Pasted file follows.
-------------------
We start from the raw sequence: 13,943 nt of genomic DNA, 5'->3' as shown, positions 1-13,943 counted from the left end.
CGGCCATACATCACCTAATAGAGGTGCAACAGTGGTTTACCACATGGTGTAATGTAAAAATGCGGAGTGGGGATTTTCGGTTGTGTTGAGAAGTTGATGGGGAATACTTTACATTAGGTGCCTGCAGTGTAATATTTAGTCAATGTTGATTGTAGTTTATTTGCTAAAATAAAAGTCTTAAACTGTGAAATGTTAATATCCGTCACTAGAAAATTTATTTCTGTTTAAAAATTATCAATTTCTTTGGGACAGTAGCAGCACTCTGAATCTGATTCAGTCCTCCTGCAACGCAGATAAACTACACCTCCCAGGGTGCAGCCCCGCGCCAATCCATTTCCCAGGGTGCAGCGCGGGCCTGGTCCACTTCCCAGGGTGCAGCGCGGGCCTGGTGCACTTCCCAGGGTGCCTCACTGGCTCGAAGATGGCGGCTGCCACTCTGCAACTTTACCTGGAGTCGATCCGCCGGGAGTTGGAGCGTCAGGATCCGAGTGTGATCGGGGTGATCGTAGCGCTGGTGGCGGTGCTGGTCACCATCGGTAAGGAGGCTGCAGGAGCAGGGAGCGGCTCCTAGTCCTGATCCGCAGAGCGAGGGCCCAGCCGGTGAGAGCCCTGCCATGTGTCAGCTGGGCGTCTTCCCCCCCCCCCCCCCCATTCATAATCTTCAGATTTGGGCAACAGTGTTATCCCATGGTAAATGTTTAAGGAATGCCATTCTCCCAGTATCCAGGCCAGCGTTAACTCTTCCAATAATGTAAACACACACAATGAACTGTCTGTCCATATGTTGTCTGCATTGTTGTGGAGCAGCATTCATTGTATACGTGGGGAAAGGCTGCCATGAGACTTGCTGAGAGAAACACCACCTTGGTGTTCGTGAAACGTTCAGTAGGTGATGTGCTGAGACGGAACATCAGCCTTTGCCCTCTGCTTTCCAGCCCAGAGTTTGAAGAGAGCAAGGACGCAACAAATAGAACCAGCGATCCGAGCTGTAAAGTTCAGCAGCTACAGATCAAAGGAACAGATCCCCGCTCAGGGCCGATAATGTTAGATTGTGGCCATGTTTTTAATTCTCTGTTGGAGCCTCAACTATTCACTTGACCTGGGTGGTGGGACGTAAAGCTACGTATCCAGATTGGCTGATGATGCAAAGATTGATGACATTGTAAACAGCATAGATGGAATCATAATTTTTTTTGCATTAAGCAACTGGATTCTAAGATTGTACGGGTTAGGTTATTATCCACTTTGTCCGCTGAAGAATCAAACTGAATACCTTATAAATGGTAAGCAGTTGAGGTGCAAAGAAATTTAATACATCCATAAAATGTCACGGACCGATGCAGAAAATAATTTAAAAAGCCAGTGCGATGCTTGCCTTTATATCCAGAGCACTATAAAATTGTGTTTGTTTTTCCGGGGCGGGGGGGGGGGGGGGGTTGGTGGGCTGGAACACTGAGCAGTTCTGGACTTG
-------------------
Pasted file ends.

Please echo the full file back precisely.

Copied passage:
We start from the raw sequence: 13,943 nt of genomic DNA, 5'->3' as shown, positions 1-13,943 counted from the left end.
CGGCCATACATCACCTAATAGAGGTGCAACAGTGGTTTACCACATGGTGTAATGTAAAAATGCGGAGTGGGGATTTTCGGTTGTGTTGAGAAGTTGATGGGGAATACTTTACATTAGGTGCCTGCAGTGTAATATTTAGTCAATGTTGATTGTAGTTTATTTGCTAAAATAAAAGTCTTAAACTGTGAAATGTTAATATCCGTCACTAGAAAATTTATTTCTGTTTAAAAATTATCAATTTCTTTGGGACAGTAGCAGCACTCTGAATCTGATTCAGTCCTCCTGCAACGCAGATAAACTACACCTCCCAGGGTGCAGCCCCGCGCCAATCCATTTCCCAGGGTGCAGCGCGGGCCTGGTCCACTTCCCAGGGTGCAGCGCGGGCCTGGTGCACTTCCCAGGGTGCCTCACTGGCTCGAAGATGGCGGCTGCCACTCTGCAACTTTACCTGGAGTCGATCCGCCGGGAGTTGGAGCGTCAGGATCCGAGTGTGATCGGGGTGATCGTAGCGCTGGTGGCGGTGCTGGTCACCATCGGTAAGGAGGCTGCAGGAGCAGGGAGCGGCTCCTAGTCCTGATCCGCAGAGCGAGGGCCCAGCCGGTGAGAGCCCTGCCATGTGTCAGCTGGGCGTCTTCCCCCCCCCCCCCCCCATTCATAATCTTCAGATTTGGGCAACAGTGTTATCCCATGGTAAATGTTTAAGGAATGCCATTCTCCCAGTATCCAGGCCAGCGTTAACTCTTCCAATAATGTAAACACACACAATGAACTGTCTGTCCATATGTTGTCTGCATTGTTGTGGAGCAGCATTCATTGTATACGTGGGGAAAGGCTGCCATGAGACTTGCTGAGAGAAACACCACCTTGGTGTTCGTGAAACGTTCAGTAGGTGATGTGCTGAGACGGAACATCAGCCTTTGCCCTCTGCTTTCCAGCCCAGAGTTTGAAGAGAGCAAGGACGCAACAAATAGAACCAGCGATCCGAGCTGTAAAGTTCAGCAGCTACAGATCAAAGGAACAGATCCCCGCTCAGGGCCGATAATGTTAGATTGTGGCCATGTTTTTAATTCTCTGTTGGAGCCTCAACTATTCACTTGACCTGGGTGGTGGGACGTAAAGCTACGTATCCAGATTGGCTGATGATGCAAAGATTGATGACATTGTAAACAGCATAGATGGAATCATAATTTTTTTTGCATTAAGCAACTGGATTCTAAGATTGTACGGGTTAGGTTATTATCCACTTTGTCCGCTGAAGAATCAAACTGAATACCTTATAAATGGTAAGCAGTTGAGGTGCAAAGAAATTTAATACATCCATAAAATGTCACGGACCGATGCAGAAAATAATTTAAAAAGCCAGTGCGATGCTTGCCTTTATATCCAGAGCACTATAAAATTGTGTTTGTTTTTCCGGGGCGGGGGGGGGGGGGGGGTTGGTGGGCTGGAACACTGAGCAGTTCTGGACTTG